During Saturday’s council meeting, Penang HA secretary Ranjit Singh, inquired through a letter, who had approved the 2007 Champions Trophy, and who had agreed to cater for the food the cost of which totaled RM47,000 for the 10-day tournament.
Ranjit also questioned why the finance committee was not informed earlier that teams were offered free food and lodging for the Champions Trophy, and that the MHF ended up saddled with a RM1.5 million bill.
“There are many unanswered questions as the council was only briefed after decisions were made. That is wrong procedure, and will be among the things I will change if elected,” said Azmi.
Azmi had been a silent council member for this season because, even though he was the vice-president who received the most number of votes in the last elections, he was only handed the Welfare Committee.
“I did my part to help players in need, but I was not given anything else to do. That is why I stayed out of the limelight. Another reason I was out of MHF most of the time was because I could not stand the intense politicking which took place at every meeting.
“I am tired of all this, and will listen to the states before making any decision because they are the biggest assets.” Azmi played hockey for Maybank in the Malaysia Hockey League and has been an active Malacca HA and MHF member for many years.
Nomination day is still some time away but already two camps have started campaigning and there is also talk about asking a prominent person to challenge the president’s post.
Sunday, September 21, 2008
Malaysia will be up against hosts and Olympic Champions Germany, Pakistan and Belgium in the invitational tour nament.
“Five players are currently overseas and they will join us in Hamburg, while I have selected the best squad and expect them to deliver in the tournament,” said Sarjit.
S. Selvaraju and Baljit Singh are currently in Germany, while Chua Boon Huat is playing in New Zealand, and Tengku Ahmad Tajuddin and Jivan Mohan in the Netherlands.
All five will re-group for the tournament, where Malaysia will be looking to beat Belgium and Pakistan, and give their best against Germany.
The national team is practically jobless this year, and the players will return to play in the Malaysia Hockey League.
Their big assignment is the Asia Cup in Dubai next year as it offers three direct entries into the 2010 New Delhi World Cup.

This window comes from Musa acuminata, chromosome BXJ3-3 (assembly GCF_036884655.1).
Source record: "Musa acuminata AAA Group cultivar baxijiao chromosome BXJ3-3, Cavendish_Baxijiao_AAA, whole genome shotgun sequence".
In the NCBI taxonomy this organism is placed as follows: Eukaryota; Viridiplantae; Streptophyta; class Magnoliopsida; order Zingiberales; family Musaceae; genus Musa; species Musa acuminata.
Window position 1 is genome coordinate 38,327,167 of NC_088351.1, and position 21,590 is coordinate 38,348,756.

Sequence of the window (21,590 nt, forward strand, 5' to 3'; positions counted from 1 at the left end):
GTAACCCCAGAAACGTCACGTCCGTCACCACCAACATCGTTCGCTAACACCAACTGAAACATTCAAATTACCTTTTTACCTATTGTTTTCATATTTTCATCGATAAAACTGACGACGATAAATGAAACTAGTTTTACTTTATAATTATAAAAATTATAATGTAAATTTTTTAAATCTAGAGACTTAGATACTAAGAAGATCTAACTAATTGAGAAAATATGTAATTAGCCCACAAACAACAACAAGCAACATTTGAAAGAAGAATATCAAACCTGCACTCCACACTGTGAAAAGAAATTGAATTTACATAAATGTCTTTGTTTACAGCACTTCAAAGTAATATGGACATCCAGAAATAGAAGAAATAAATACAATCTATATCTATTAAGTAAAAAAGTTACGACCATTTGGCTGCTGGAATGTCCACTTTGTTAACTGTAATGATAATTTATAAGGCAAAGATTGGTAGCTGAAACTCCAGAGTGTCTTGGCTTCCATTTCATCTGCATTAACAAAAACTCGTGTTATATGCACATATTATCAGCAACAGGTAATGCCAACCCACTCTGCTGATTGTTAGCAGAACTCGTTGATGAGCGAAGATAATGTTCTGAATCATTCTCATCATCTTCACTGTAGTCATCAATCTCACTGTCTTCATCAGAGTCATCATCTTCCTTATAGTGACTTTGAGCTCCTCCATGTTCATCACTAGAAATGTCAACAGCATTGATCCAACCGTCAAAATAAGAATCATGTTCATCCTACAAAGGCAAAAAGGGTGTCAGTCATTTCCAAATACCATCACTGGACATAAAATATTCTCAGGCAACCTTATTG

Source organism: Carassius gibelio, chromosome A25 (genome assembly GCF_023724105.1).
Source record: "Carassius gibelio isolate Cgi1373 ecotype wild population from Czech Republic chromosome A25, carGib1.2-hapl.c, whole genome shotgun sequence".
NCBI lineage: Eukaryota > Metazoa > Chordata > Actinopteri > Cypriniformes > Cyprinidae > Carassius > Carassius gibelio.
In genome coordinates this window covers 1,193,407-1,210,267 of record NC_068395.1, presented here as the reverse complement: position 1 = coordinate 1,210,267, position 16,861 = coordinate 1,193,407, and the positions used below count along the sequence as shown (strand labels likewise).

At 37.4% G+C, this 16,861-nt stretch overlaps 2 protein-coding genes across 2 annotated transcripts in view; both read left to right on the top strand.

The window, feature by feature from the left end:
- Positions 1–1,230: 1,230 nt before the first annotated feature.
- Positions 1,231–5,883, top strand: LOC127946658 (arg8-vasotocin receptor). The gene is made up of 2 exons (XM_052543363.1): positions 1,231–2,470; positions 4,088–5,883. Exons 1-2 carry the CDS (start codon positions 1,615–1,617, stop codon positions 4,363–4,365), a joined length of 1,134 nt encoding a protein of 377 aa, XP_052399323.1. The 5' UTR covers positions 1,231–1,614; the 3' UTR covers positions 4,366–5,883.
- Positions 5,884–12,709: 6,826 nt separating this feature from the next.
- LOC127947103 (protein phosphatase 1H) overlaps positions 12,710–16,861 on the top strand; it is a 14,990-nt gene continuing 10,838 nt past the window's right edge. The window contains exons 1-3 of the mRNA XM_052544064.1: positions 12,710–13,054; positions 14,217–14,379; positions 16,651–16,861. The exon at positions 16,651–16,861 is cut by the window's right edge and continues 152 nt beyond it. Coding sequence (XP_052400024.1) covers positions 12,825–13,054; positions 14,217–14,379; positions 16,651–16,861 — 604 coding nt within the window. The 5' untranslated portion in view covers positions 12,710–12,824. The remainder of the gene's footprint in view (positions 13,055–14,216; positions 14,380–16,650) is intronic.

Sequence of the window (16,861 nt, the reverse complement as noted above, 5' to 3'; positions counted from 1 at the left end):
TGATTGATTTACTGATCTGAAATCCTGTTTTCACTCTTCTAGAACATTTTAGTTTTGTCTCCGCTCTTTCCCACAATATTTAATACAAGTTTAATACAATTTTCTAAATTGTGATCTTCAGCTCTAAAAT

Malaysia, Japan, China, South Korea, India and Pakistan, will joined by Asian Hockey Federation (AHF) Cup winner Bangladesh and runners-up Sri Lanka in the Asia Cup.
MALAYSIA -- Goalkeepers: S. Kumar, Khairulnizam Ibrahim; Madzli Ikmar, Megat Azrafiq, Baljit Singh Sarjab Singh, Sallehin Ghani, Baljit Singh Charun Singh, Amin Rahim, Kelvinder Singh.
Sukri Mutalib, Sharun Nabil, Jivan Mohan, Azlan Misron, Razie Rahim, Chua Boon Huat, S. Selvaraju, Tengku Ahmad Tajuddin, Ismail Abu.
HAMBURG MASTERS FIXTURES — Oct 3: Pakistan v Belgium, Malaysia v Germany.
Oct 4: Malaysia v Pakistan, Belgium v Germany.
Oct 5: Belgium v Malaysia, Pakistan v Germany.
Saturday, September 20, 2008
This gentlemen’s agreement was reached between the president Anwar and his deputy Tunku Majid after a council meeting in Kuala Lumpur yesterday.
“I am willing to serve hockey for another term, but it all depends on the states. I feel the person that gets the most number of nominations for the presidents post should be the one to lead the Federation for the next two years,” said Anwar.
And Tunku Majid concurred when asked if he will attempt to upgrade his position: “Ok, I agree. Both of us have a good working relationship, and can continue working together. The person that gets the most number of nominations, would be the next president.”
The council endorsed accounts yesterday, and nomina tions will open on October 3 and close on October 25. The Biennial General meeting and elections will be held on Nov 1. And the last day to withdraw from contesting is October 29.
Both Anwar and Tunku Majid are one-term officials, and it is highly unlikely that anyone else would challenge them to the top-two posts.